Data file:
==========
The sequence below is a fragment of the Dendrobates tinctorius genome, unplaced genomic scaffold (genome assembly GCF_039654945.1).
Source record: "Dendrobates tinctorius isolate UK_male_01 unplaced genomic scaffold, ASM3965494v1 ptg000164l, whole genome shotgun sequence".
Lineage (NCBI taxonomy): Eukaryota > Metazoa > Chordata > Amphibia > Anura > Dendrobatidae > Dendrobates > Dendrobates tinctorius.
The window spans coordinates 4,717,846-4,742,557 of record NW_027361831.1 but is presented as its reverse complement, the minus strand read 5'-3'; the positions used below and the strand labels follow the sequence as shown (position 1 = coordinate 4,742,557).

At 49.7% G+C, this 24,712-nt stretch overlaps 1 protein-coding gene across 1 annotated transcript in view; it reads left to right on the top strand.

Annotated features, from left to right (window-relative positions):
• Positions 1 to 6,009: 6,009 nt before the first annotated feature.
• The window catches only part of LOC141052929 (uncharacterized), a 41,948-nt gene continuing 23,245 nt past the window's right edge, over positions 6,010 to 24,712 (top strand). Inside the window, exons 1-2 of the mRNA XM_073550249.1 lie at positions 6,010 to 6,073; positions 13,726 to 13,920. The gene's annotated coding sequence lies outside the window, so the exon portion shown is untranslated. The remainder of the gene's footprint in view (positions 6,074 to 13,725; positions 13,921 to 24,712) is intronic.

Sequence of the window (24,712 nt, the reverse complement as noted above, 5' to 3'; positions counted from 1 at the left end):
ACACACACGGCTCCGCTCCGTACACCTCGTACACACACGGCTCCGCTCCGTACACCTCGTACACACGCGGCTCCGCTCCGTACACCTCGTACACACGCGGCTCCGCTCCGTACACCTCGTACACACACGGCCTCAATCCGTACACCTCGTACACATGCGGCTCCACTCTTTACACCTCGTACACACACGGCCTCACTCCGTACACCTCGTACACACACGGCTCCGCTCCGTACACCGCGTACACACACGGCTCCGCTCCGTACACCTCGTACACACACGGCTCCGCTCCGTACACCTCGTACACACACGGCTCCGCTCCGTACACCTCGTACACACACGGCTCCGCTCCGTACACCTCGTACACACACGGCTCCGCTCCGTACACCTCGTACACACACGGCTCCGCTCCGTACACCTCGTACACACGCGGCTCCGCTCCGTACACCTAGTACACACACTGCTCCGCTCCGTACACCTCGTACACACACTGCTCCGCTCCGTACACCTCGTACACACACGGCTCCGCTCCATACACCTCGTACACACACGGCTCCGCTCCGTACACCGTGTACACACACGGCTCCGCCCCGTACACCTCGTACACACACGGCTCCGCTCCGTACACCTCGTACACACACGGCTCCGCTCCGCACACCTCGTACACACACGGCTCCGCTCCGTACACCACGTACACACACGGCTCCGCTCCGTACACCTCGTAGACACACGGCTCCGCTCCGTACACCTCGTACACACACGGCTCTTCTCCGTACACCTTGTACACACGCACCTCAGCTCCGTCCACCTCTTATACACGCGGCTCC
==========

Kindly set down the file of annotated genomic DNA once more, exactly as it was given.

The sequence below is a fragment of the Dendrobates tinctorius genome, unplaced genomic scaffold (genome assembly GCF_039654945.1).
Source record: "Dendrobates tinctorius isolate UK_male_01 unplaced genomic scaffold, ASM3965494v1 ptg000164l, whole genome shotgun sequence".
Lineage (NCBI taxonomy): Eukaryota > Metazoa > Chordata > Amphibia > Anura > Dendrobatidae > Dendrobates > Dendrobates tinctorius.
The window spans coordinates 4,717,846-4,742,557 of record NW_027361831.1 but is presented as its reverse complement, the minus strand read 5'-3'; the positions used below and the strand labels follow the sequence as shown (position 1 = coordinate 4,742,557).

At 49.7% G+C, this 24,712-nt stretch overlaps 1 protein-coding gene across 1 annotated transcript in view; it reads left to right on the top strand.

Annotated features, from left to right (window-relative positions):
• Positions 1 to 6,009: 6,009 nt before the first annotated feature.
• The window catches only part of LOC141052929 (uncharacterized), a 41,948-nt gene continuing 23,245 nt past the window's right edge, over positions 6,010 to 24,712 (top strand). Inside the window, exons 1-2 of the mRNA XM_073550249.1 lie at positions 6,010 to 6,073; positions 13,726 to 13,920. The gene's annotated coding sequence lies outside the window, so the exon portion shown is untranslated. The remainder of the gene's footprint in view (positions 6,074 to 13,725; positions 13,921 to 24,712) is intronic.

Sequence of the window (24,712 nt, the reverse complement as noted above, 5' to 3'; positions counted from 1 at the left end):
ACACACACGGCTCCGCTCCGTACACCTCGTACACACACGGCTCCGCTCCGTACACCTCGTACACACGCGGCTCCGCTCCGTACACCTCGTACACACGCGGCTCCGCTCCGTACACCTCGTACACACACGGCCTCAATCCGTACACCTCGTACACATGCGGCTCCACTCTTTACACCTCGTACACACACGGCCTCACTCCGTACACCTCGTACACACACGGCTCCGCTCCGTACACCGCGTACACACACGGCTCCGCTCCGTACACCTCGTACACACACGGCTCCGCTCCGTACACCTCGTACACACACGGCTCCGCTCCGTACACCTCGTACACACACGGCTCCGCTCCGTACACCTCGTACACACACGGCTCCGCTCCGTACACCTCGTACACACACGGCTCCGCTCCGTACACCTCGTACACACGCGGCTCCGCTCCGTACACCTAGTACACACACTGCTCCGCTCCGTACACCTCGTACACACACTGCTCCGCTCCGTACACCTCGTACACACACGGCTCCGCTCCATACACCTCGTACACACACGGCTCCGCTCCGTACACCGTGTACACACACGGCTCCGCCCCGTACACCTCGTACACACACGGCTCCGCTCCGTACACCTCGTACACACACGGCTCCGCTCCGCACACCTCGTACACACACGGCTCCGCTCCGTACACCACGTACACACACGGCTCCGCTCCGTACACCTCGTAGACACACGGCTCCGCTCCGTACACCTCGTACACACACGGCTCTTCTCCGTACACCTTGTACACACGCACCTCAGCTCCGTCCACCTCTTATACACGCGGCTCC